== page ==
The 2651's troubles in this test merit two other comments. First, in fairness to Cisco it's unlikely the company's network design consultants would recommend the 2651 for any customer with requirements like ours. Then again, Cisco's public relations recommended we use the lower-performing 1710 after reviewing our test methodology.

Second, the 2651 is supplied with 64M bytes of RAM, compared with 256M bytes for all the other routers in this review. With just 64M bytes of memory we couldn't complete the big-routing test cases with the 2651, so we upgraded its RAM to 128M bytes - the most it will hold.

Of course, no production network carries a load consisting exclusively of 64-byte frames, so we also conducted tests with medium- and maximum-length frames. While some applications, such as voice over IP, consist mainly of short frames, the average frame length on many IP networks is somewhere in the 300-byte range, and many applications use maximum-length frames to move data. We tested with 256- and 1,518-byte frames.

When handling 256-byte frames, the Cisco 2651's throughput again fell off from line rate, but not as badly as with 64-byte frames; this time the worst-case rate was 29% of the maximum, compared with 7% for short frames. The 2651 moved data at line rate with no routing and up to 64 filters configured, both without routing and with small routing tables. However, rates dropped to 29% of the theoretical limit when we loaded large routing tables on the 2651. All other devices moved traffic at line rate.

Throughput with 1,518-byte frames was line rate in all cases, as it was for all other devices. This is hardly surprising given that frame rates for long frames are a tiny fraction of those for short frames.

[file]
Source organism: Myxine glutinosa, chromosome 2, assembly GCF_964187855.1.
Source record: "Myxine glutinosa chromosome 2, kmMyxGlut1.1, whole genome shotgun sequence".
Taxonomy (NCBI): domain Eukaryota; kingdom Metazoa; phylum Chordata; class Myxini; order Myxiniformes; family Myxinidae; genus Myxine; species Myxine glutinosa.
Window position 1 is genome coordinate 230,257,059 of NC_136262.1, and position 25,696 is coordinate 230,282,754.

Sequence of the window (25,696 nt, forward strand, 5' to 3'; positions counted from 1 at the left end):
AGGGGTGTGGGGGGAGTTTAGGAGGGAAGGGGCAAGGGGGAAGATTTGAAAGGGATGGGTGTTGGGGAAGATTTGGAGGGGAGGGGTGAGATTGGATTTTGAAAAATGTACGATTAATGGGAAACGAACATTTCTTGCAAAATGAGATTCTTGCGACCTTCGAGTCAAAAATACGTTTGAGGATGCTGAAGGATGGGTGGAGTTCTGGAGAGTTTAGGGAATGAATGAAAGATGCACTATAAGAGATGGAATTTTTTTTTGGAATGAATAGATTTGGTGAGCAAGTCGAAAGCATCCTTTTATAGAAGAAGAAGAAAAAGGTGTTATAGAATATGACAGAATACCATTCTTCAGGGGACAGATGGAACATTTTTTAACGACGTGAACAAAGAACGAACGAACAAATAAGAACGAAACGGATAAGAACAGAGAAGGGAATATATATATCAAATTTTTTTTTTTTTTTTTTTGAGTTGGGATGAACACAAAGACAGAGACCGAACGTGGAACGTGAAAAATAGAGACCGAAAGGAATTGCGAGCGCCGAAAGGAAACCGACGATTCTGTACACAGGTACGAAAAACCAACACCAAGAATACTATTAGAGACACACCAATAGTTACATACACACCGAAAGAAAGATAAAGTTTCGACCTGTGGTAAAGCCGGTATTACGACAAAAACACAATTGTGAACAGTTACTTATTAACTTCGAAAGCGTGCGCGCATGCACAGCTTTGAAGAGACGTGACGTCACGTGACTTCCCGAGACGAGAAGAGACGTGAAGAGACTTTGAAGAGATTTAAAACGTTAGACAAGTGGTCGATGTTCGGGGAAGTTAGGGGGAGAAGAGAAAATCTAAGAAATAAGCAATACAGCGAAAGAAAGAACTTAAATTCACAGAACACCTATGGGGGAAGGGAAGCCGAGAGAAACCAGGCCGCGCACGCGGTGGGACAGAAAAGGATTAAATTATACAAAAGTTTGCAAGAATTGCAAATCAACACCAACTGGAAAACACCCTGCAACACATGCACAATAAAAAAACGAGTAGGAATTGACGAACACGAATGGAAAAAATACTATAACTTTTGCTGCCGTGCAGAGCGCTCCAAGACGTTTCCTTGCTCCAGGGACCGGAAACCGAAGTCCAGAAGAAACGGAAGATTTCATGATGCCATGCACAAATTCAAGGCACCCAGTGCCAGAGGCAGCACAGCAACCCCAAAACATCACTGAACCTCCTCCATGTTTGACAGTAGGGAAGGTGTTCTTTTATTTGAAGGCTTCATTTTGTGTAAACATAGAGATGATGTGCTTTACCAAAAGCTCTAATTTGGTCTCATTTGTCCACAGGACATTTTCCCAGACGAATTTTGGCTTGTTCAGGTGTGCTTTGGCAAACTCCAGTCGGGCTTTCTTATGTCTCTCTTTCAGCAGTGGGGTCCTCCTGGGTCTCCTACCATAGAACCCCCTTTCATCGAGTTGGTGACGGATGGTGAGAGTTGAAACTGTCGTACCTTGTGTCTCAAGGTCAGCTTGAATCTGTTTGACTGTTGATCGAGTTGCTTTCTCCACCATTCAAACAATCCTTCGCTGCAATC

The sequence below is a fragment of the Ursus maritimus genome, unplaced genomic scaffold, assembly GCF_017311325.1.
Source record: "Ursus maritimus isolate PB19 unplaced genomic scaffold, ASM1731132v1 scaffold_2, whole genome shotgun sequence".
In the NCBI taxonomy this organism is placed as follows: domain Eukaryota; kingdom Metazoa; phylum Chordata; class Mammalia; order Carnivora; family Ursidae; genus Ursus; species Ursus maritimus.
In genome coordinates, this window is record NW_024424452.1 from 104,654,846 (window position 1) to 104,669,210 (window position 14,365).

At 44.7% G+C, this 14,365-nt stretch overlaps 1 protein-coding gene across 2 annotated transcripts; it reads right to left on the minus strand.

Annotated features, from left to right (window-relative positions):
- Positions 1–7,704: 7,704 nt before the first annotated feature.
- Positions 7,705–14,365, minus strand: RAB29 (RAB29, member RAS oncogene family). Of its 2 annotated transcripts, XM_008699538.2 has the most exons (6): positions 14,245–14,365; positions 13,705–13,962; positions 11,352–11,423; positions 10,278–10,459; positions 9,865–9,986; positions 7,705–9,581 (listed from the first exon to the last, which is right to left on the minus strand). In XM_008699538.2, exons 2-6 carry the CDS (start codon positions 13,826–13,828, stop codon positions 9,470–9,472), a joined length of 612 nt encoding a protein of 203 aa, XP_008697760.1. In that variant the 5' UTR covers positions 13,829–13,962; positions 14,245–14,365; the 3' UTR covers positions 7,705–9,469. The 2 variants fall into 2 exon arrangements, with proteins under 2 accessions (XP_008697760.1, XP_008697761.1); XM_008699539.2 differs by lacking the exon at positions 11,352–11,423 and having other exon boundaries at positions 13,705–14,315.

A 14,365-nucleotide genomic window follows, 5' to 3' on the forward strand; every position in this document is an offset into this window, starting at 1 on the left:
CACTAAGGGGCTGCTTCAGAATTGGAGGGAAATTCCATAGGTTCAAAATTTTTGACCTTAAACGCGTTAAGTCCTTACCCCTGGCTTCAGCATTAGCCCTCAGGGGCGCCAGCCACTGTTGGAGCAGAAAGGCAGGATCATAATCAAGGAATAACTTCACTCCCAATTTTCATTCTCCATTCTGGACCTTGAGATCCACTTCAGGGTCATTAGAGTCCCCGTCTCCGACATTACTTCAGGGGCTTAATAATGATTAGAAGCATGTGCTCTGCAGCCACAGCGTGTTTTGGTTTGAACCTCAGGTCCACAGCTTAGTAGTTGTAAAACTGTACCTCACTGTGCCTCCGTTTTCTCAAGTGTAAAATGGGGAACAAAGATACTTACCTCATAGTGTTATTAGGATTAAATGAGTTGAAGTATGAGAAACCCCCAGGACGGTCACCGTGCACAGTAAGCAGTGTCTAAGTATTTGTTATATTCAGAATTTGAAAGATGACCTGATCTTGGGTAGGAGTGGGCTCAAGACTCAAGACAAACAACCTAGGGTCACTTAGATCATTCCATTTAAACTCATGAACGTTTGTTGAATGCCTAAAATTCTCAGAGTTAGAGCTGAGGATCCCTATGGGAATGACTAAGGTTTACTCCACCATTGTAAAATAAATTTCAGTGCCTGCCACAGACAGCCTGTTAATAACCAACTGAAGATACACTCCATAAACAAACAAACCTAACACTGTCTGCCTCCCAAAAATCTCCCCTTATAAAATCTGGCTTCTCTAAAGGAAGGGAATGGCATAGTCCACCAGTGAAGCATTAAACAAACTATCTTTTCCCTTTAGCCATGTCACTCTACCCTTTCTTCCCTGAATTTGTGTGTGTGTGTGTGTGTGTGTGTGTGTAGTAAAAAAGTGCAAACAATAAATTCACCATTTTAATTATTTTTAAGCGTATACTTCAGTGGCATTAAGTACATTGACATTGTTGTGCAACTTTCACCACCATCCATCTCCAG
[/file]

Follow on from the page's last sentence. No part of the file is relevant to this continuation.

The delay game

There might not have been major differences among products in throughput (Cisco excepted), but there certainly were when it came to latency.

In many ways, latency - the delay added by a device as a packet travels through it - is an even more important metric than throughput. Latency affects every packet, no matter how busy the network. Low and consistent latency is critical not just for voice and video applications, but for any application where response time matters. That definitely includes the roughly 90% of all Internet traffic that uses TCP. Because TCP requires timely acknowledgement of data, delays can lead to retransmissions or session loss.

Even at relatively slow T-1 rates, latency for 64-byte packets can theoretically be 500 microsec or less. The Riverstone 3000 and the Tasman 1004 stuck pretty close to that theoretical mark when we looked at average latency (see graphic), but that's not indicative of what we saw in other cases. Going across two routers, Cisco's 2651, ImageStream's Rebel and the Tasman 1400 registered average latency scores that were nearly double that.